The University of Arizona Poetry Center- May 2015

May at the Poetry Center
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I write this with the Sonoran desert a full flower factory. All around town, saguaros are putting on their crowns of white and yellow flowers. It’s been a remarkable year in this landscape, and we’ve had quite a year at the Poetry Center, too—one that brought us much exciting programming, including a visit from virtuosic Walt Whitman illustrator Allen Crawford, whose illuminated version of Whitman’s iconic “Song of Myself” reinvented the old poem anew. In collaboration with the Poetry Foundation, we hosted the exhibit “Shame Every Rose: Images from Afghanistan,” a landmark translation and photo documentary work that doubly functions as long-form journalism about the cultural realities of Pashtun women in contemporary Afghanistan and as a breathtaking work of art. We offered literary discussion groups and offsite poetry events and collaborated with partners across the university and city. Our K-12 education programs thrived, including the launch of eight-week-long creative writing residencies in local schools.

We depend on your support, and your gifts make a critical difference in how we program from year to year.  For our 2015-16 season, more than 80% of our programming budget must be raised privately. Support the literary arts in Tucson!  Please make a generous new gift to the Poetry Center today!

– TYLER MEIER, Executive Director

Summer Events at the Poetry Center

Our summer calendar of events has been published to our website and soon will arrive as a postcard in your mailbox if you’re on our snail-mail list! We’re delighted to be showingBeyond Word and Image, an exhibition of art by members of PaperWorks: The Sonoran Collective for Paper and Book Artists, along with an opening reception on June 4. Our summer resident poet Hieu Minh Nguyen reads with Matt Bell on July 23. We’re offering three Whitman Circle summer socials in July and August, including a talk by Arizona State Poet Laureate Alberto Álvaro Ríos on Magical Realism in the 21st Century, a talk by poet Shelly Taylor on Hick Poetics, and a screening of Even Though the Whole World is Burning, a documentary about the poet and environmentalist W.S. Merwin.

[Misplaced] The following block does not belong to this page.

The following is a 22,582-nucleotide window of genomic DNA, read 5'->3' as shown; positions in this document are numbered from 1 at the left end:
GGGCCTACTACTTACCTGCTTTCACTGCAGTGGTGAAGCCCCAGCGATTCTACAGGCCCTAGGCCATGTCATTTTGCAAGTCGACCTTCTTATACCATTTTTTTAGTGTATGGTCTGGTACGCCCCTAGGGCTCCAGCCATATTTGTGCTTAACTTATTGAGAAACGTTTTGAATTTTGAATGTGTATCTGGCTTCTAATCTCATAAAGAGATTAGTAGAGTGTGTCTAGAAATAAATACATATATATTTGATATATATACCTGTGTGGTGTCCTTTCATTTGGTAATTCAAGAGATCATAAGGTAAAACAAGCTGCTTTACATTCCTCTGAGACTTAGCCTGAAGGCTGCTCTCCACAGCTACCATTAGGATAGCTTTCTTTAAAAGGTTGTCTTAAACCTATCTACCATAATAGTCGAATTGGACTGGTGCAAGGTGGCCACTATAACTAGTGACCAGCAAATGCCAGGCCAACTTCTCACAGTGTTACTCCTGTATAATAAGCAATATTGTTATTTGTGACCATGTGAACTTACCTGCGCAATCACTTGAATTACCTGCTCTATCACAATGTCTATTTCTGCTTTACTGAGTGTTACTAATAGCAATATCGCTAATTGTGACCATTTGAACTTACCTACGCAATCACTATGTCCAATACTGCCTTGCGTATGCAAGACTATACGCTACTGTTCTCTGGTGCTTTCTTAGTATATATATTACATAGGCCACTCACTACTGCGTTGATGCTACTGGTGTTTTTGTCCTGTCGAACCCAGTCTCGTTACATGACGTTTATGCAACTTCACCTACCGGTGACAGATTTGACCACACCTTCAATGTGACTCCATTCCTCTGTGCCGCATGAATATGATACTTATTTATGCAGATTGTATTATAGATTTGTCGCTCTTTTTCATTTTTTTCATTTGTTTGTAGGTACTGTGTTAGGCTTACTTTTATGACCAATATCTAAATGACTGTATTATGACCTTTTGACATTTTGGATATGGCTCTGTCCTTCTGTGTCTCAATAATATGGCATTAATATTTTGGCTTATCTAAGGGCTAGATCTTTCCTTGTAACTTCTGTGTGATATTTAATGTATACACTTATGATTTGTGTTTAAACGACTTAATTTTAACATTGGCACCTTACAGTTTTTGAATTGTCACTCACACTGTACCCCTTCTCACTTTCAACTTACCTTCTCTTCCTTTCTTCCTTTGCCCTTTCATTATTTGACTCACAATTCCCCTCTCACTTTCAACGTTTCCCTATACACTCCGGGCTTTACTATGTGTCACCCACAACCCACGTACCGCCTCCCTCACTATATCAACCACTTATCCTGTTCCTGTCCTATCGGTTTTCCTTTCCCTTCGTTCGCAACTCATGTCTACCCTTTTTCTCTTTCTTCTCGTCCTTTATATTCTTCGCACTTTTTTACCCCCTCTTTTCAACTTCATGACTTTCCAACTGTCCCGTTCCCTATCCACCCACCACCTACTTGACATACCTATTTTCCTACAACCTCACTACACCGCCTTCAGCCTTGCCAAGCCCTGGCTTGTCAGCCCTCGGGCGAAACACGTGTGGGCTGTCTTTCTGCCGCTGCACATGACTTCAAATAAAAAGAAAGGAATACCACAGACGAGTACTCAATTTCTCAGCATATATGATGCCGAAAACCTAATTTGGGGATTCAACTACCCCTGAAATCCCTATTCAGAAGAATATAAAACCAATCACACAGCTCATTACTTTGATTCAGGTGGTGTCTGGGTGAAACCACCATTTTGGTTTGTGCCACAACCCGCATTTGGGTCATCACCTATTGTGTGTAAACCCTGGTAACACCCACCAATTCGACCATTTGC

Summer Creative Workshops at the Poetry Center

This summer we’re offering great creative writing workshops, each designed to help you take the next step forward in your writing life. But with so many compelling courses on offer, you may be having difficulty picking one. If so, this resource, which we call You Should Take This Course If, is for you! “Clarity Demystified: A Poetry Workshop” with Christopher Nelson is sold out, but you can still grab your spot in the following courses.

You should take Dislocating the Prose Poem: A Generative Workshop and Survey, taught by Jamison Crabtree, if:

  • You’ve ever wondered how the structure of a language can influence the ways its speakers approach the world.
  • You’ve ever rearranged the objects on a desk, in a room, or anywhere, trying to make the space feel just right.
  • You’ve ever watched a large cat fit itself into a small box and wondered, “What does that cat think it’s doing?”

You should take The Art of Research: Collaging the Personal Essay, taught by Aisha Sabatini Sloan, if:

  • You have noticed yourself, of late, loudly referring to Maggie Nelson as a goddess.
  • The first few pages of Coming Through Slaughter by Michael Ondaatje make you want to throw the book across the room in an explosion of creative overstimulation.
  • Your favorite thing about traveling is people-watching at the airport.

You should take Shaping Text with Letterpress, taught by Amanda Beekhuizen, if:

  • You’re interested in thinking about words visually.
  • You’re looking to collect some new tools for your toolbox: typesetting, linocut, and simple bookbinding.
  • You want to work with your hands and get inky!

You should take Cut to the Chase: Creating Plot in Fiction, taught by Ted McLoof, if:

  • You want to learn how to grab readers by the eyeballs—and hold on until you’re good and ready to let them go.
  • You wish to wield the powers of narrative persuasion, seduction, and thrill.
  • You want someone to win a Best Adapted Screenplay Oscar for optioning your perfect story!

You should take The Fact of Fiction: Turning Life into Story, taught by Ted McLoof, if:

  • You want to learn the important difference between a story, and the story of your life.
  • You’re a card-carrying member of the Raymond Carver Fan Forever Club.
  • You want to turn the sloppy highs and lows of your existence into the start of a sharp, faceted short story.

Poetry Center Awarded NEA Art Works Grant

We’re thrilled to announce that Poetry Center has been selected to receive a $10,000 NEA Art Works grant in support of our efforts in the upcoming year. Through its grant-making to thousands of nonprofits each year, the National Endowment for the Arts (NEA) promotes opportunities for people in communities across America to experience the arts and exercise their creativity. The grant to the Poetry Center is one of 1,023 awards the NEA will make in this funding round, totaling $74.3 million. We are deeply grateful to the NEA for supporting our work in Southern Arizona and beyond!

Copyright © 2015 The University of Arizona Poetry Center, All rights reserved.
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Tucson, AZ 85721

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